A chronic, multifactorial, inflammatory skin condition with extensive underlying mechanisms,
the current therapeutic options for acne vulgaris (AV) are governed by strict regimes and
acute side effects. Özlü and Karadağ focus on the role of the innate immune response in AV
aetiopathogenesis, namely that of toll-like receptor activation and subsequent antimicrobial
peptide release. The authors allude to the possibility of applying their findings for novel
drug development, a promising advance in the field of dermatology for the improvement of
quality of life in affected patients.
Emin Özlü,1 *Ayşe Serap Karadağ2
1. Department of Dermatology, Kayseri Training and Research Hospital, Kayseri, Turkey
2. Department of Dermatology, School of Medicine, Istanbul Medeniyet University, Istanbul, Turkey
*Correspondence to firstname.lastname@example.org
Disclosure: The authors have declared no conflicts of interest.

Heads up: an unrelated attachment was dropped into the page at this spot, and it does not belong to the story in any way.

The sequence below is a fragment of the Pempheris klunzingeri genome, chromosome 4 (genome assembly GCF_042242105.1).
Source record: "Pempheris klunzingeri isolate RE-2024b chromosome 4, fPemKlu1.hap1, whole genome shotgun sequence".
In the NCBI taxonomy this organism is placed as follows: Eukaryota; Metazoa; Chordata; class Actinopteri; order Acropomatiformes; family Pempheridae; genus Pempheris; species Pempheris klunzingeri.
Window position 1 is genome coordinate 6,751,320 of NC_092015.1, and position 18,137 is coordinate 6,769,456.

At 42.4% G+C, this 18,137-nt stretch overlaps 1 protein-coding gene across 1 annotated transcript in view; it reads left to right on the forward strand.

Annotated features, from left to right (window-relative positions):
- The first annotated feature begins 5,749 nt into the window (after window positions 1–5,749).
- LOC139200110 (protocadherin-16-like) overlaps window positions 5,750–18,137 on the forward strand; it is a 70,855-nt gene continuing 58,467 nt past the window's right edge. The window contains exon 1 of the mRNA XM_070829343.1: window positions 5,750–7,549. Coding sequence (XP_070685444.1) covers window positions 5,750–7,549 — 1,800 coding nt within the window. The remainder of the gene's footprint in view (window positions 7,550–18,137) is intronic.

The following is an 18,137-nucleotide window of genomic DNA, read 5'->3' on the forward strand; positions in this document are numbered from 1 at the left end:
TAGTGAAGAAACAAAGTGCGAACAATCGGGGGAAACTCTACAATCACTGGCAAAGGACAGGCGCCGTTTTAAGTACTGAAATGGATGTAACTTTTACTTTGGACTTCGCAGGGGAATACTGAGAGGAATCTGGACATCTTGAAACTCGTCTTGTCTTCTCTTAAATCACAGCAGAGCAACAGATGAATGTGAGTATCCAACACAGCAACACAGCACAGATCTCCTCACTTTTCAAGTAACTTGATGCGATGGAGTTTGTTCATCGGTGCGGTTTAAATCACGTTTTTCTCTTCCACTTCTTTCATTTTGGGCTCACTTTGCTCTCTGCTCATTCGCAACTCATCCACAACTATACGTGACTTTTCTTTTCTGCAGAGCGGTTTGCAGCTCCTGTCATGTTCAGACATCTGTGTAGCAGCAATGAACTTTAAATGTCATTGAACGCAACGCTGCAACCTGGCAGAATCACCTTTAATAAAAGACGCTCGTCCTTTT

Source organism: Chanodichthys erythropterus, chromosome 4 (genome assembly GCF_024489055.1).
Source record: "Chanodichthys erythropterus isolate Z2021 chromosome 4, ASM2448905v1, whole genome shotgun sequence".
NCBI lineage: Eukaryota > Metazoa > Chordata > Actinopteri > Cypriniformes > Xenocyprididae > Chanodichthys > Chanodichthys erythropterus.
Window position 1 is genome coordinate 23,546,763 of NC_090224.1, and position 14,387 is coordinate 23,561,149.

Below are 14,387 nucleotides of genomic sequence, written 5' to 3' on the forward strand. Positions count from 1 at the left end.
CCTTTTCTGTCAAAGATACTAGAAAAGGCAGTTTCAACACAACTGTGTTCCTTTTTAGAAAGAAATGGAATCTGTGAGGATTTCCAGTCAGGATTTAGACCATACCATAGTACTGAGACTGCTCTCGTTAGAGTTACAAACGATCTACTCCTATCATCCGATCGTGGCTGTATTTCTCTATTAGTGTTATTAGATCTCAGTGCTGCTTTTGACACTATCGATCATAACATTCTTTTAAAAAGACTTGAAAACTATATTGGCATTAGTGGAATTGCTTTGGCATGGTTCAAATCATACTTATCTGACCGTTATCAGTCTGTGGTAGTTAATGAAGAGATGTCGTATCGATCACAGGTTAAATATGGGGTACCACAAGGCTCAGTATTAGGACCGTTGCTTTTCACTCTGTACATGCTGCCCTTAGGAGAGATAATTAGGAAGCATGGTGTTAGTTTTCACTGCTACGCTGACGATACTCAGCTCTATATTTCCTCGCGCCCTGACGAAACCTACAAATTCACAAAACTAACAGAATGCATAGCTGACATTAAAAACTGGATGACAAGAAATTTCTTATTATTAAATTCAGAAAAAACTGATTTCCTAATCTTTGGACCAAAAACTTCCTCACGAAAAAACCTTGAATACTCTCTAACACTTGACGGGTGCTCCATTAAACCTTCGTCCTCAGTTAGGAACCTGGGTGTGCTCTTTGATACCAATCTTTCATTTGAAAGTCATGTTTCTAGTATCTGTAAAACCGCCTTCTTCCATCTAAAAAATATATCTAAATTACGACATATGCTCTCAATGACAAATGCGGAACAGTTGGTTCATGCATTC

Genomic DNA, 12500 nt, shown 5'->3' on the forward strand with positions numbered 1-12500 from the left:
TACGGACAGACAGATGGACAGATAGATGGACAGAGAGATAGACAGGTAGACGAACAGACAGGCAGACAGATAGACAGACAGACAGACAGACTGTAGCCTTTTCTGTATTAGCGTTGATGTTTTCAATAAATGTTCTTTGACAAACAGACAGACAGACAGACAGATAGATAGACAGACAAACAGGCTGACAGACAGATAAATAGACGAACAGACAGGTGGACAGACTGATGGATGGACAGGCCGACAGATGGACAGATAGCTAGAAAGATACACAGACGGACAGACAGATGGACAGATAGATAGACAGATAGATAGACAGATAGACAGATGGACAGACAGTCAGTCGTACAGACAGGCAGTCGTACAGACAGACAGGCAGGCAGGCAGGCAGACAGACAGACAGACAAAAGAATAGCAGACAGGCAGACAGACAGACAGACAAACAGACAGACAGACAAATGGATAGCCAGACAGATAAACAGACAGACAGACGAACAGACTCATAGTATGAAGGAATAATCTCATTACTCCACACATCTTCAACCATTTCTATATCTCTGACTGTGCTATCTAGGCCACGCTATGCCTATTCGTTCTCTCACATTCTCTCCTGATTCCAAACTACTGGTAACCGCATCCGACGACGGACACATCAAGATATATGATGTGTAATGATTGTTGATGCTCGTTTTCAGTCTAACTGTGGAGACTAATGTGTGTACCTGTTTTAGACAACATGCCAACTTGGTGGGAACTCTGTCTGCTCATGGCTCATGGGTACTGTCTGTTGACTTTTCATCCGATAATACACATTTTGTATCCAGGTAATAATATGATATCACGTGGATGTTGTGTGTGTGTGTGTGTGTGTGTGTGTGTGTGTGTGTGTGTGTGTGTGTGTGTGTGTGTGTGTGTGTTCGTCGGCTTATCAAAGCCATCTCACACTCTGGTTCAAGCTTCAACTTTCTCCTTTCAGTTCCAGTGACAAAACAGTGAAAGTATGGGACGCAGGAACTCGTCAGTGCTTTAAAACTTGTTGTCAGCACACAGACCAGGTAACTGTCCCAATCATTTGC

Received: 01.07.16 Accepted: 12.10.16
Citation: EMJ Dermatol. 2016;4:76-82.
Acne vulgaris (AV) is a chronic inflammatory disease of the pilosebaceous unit. AV has a multifactorial pathogenesis with specific roles played by the sebaceous glands, abnormal follicular hyperkeratinisation, inflammation, Propionibacterium acnes, hormonal factors, immune mediators, and genetic and environmental factors. Significant improvements have been made to elucidate acne pathogenesis, through developments in molecular biology, immunology, and genetic techniques. Toll-like receptors and antimicrobial peptides play significant roles in the host defense system against different pathogenic micro-organisms on the skin and these molecules induce several immunological responses. It is well known that toll-like receptors and antimicrobial peptides play important roles in AV pathogenesis and further understanding of these will contribute to improvements in treatment.